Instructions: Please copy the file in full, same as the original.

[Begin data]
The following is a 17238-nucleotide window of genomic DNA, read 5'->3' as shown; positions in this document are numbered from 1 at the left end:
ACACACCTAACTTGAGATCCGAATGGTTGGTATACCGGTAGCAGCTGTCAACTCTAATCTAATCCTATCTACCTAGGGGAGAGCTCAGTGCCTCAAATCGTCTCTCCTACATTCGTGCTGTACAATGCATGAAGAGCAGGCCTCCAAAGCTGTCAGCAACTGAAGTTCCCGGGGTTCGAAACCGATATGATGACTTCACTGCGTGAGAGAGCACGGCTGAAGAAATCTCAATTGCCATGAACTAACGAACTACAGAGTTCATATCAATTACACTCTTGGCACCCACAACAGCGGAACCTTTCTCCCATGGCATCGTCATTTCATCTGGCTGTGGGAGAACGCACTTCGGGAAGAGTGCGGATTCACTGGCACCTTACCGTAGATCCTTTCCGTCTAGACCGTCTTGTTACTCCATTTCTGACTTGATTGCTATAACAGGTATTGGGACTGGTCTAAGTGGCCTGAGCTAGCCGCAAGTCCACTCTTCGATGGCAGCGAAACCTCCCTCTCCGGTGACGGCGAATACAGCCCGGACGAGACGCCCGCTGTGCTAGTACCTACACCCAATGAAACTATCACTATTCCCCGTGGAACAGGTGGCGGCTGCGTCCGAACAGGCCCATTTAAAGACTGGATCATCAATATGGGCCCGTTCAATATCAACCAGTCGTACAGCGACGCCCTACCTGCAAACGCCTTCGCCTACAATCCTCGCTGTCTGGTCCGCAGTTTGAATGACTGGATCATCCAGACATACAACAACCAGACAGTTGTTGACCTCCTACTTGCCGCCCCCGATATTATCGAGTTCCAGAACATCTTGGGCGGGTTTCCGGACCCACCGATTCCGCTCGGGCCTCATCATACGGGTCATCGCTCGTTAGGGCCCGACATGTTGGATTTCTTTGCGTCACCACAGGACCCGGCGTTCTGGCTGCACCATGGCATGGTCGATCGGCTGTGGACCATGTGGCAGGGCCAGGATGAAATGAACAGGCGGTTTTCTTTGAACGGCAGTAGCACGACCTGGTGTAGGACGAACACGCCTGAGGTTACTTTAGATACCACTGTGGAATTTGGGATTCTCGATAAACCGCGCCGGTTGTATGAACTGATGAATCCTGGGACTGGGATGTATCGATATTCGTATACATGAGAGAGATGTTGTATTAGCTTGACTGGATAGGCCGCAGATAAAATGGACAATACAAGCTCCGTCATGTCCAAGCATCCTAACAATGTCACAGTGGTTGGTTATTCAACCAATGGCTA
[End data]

The following is a 17238-nucleotide window of genomic DNA, read 5'->3' as shown; positions in this document are numbered from 1 at the left end:
ACACACCTAACTTGAGATCCGAATGGTTGGTATACCGGTAGCAGCTGTCAACTCTAATCTAATCCTATCTACCTAGGGGAGAGCTCAGTGCCTCAAATCGTCTCTCCTACATTCGTGCTGTACAATGCATGAAGAGCAGGCCTCCAAAGCTGTCAGCAACTGAAGTTCCCGGGGTTCGAAACCGATATGATGACTTCACTGCGTGAGAGAGCACGGCTGAAGAAATCTCAATTGCCATGAACTAACGAACTACAGAGTTCATATCAATTACACTCTTGGCACCCACAACAGCGGAACCTTTCTCCCATGGCATCGTCATTTCATCTGGCTGTGGGAGAACGCACTTCGGGAAGAGTGCGGATTCACTGGCACCTTACCGTAGATCCTTTCCGTCTAGACCGTCTTGTTACTCCATTTCTGACTTGATTGCTATAACAGGTATTGGGACTGGTCTAAGTGGCCTGAGCTAGCCGCAAGTCCACTCTTCGATGGCAGCGAAACCTCCCTCTCCGGTGACGGCGAATACAGCCCGGACGAGACGCCCGCTGTGCTAGTACCTACACCCAATGAAACTATCACTATTCCCCGTGGAACAGGTGGCGGCTGCGTCCGAACAGGCCCATTTAAAGACTGGATCATCAATATGGGCCCGTTCAATATCAACCAGTCGTACAGCGACGCCCTACCTGCAAACGCCTTCGCCTACAATCCTCGCTGTCTGGTCCGCAGTTTGAATGACTGGATCATCCAGACATACAACAACCAGACAGTTGTTGACCTCCTACTTGCCGCCCCCGATATTATCGAGTTCCAGAACATCTTGGGCGGGTTTCCGGACCCACCGATTCCGCTCGGGCCTCATCATACGGGTCATCGCTCGTTAGGGCCCGACATGTTGGATTTCTTTGCGTCACCACAGGACCCGGCGTTCTGGCTGCACCATGGCATGGTCGATCGGCTGTGGACCATGTGGCAGGGCCAGGATGAAATGAACAGGCGGTTTTCTTTGAACGGCAGTAGCACGACCTGGTGTAGGACGAACACGCCTGAGGTTACTTTAGATACCACTGTGGAATTTGGGATTCTCGATAAACCGCGCCGGTTGTATGAACTGATGAATCCTGGGACTGGGATGTATCGATATTCGTATACATGAGAGAGATGTTGTATTAGCTTGACTGGATAGGCCGCAGATAAAATGGACAATACAAGCTCCGTCATGTCCAAGCATCCTAACAATGTCACAGTGGTTGGTTATTCAACCAATGGCTA